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Chicago steakhouses: City of the big shoulder cut
Steakhouses are no longer all the same— “New American” steakhouses have been opening up with top chefs, more choices, and more interesting interiors. Here are five of Chicago's best.
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teakhouses used to all have the same menus, said Dennis Ray Wheaton in Chicago. Shrimp cocktail, wedge salad, and your choice of a filet mignon, porterhouse, T-bone, or New York strip. But in recent years, “New American” steakhouses have been “popping up from top chefs all over the country,” with glam interiors, creative extras, and more choices. In Chicago the rib eye and the bone-in Kansas City strip, “with their superior flavor, are king.” Here are five of the city’s best steakhouses:

David Burke’s Primehouse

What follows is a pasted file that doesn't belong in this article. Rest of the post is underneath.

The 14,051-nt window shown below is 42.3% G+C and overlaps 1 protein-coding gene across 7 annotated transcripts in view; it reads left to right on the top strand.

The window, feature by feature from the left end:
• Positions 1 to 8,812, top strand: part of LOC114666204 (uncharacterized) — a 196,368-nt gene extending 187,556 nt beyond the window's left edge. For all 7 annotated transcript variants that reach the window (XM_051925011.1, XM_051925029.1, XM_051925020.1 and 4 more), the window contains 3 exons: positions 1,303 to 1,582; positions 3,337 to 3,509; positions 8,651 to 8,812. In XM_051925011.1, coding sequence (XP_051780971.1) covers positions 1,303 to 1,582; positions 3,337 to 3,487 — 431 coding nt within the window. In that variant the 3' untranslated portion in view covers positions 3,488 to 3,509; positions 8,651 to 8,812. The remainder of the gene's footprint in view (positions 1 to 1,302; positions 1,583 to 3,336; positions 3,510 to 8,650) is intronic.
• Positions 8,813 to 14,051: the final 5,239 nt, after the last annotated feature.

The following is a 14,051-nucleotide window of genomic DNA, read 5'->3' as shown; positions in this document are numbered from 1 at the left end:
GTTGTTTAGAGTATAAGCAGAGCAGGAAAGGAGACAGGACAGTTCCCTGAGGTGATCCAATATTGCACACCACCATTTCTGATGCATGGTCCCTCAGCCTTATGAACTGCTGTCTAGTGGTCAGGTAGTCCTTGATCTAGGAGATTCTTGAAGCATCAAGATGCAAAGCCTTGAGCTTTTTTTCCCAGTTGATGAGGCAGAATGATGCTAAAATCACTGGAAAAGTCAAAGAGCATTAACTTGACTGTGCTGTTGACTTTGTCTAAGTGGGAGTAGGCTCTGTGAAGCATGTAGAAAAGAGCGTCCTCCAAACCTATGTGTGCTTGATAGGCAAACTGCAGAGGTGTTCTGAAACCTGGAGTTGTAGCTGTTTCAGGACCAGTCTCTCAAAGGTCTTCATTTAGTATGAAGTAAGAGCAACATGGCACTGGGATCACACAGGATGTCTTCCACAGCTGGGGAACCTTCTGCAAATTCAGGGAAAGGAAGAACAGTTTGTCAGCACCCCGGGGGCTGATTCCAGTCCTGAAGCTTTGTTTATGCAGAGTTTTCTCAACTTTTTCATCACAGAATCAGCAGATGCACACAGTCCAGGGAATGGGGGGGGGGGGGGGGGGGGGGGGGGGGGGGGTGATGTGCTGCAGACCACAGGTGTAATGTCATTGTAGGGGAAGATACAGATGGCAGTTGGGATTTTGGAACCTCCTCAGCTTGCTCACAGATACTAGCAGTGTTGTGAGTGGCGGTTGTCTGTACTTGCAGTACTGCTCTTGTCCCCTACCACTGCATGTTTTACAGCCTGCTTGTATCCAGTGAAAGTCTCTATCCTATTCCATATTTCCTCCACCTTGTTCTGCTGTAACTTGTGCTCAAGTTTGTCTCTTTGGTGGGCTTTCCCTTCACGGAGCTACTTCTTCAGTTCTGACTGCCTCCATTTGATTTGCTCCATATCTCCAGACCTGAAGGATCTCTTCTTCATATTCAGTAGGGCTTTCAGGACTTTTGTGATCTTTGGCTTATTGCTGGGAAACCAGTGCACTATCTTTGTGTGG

Only 2 years old, this steakhouse has gained attention for its Himalayan-salt-tiled cellar and an aging process that “eclipses some military campaigns in length.” The magnificent 20-ounce bone-in rib-eye, aged 55 days, “is the best dry-aged steak in Chicago.” The James Chicago Hotel, 616 N. Rush St., (312) 660-6000

Chicago Firehouse
This handsome, 103-year-old landmark still has original fire poles. The prime beef is “exquisitely grilled and garnished with puffy onion rings.” Both the boneless rib eye and the 22-ounce, wet-aged porterhouse are “terrific.” 1401 S. Michigan Ave., (312) 786-1401

Gene & Georgetti
Steaks are aged in a vacuum-sealed bag for 28 days, then escorted to a 1,100-degree Vulcan broiler. Served unseasoned, these “magnificent” cuts have a “serious crust.” 500 N. Franklin St., (312) 527-3718

The Chicago Chop House
The New York strip still reigns supreme in this century-old brownstone—“no seasoning, light char, just a little jus.” The jumbo shrimp cocktail is among the city’s best. Service is superb, and walls are plastered with photos of major capitalists and Mafiosi. 60 W. Ontario St., (312) 787-7100

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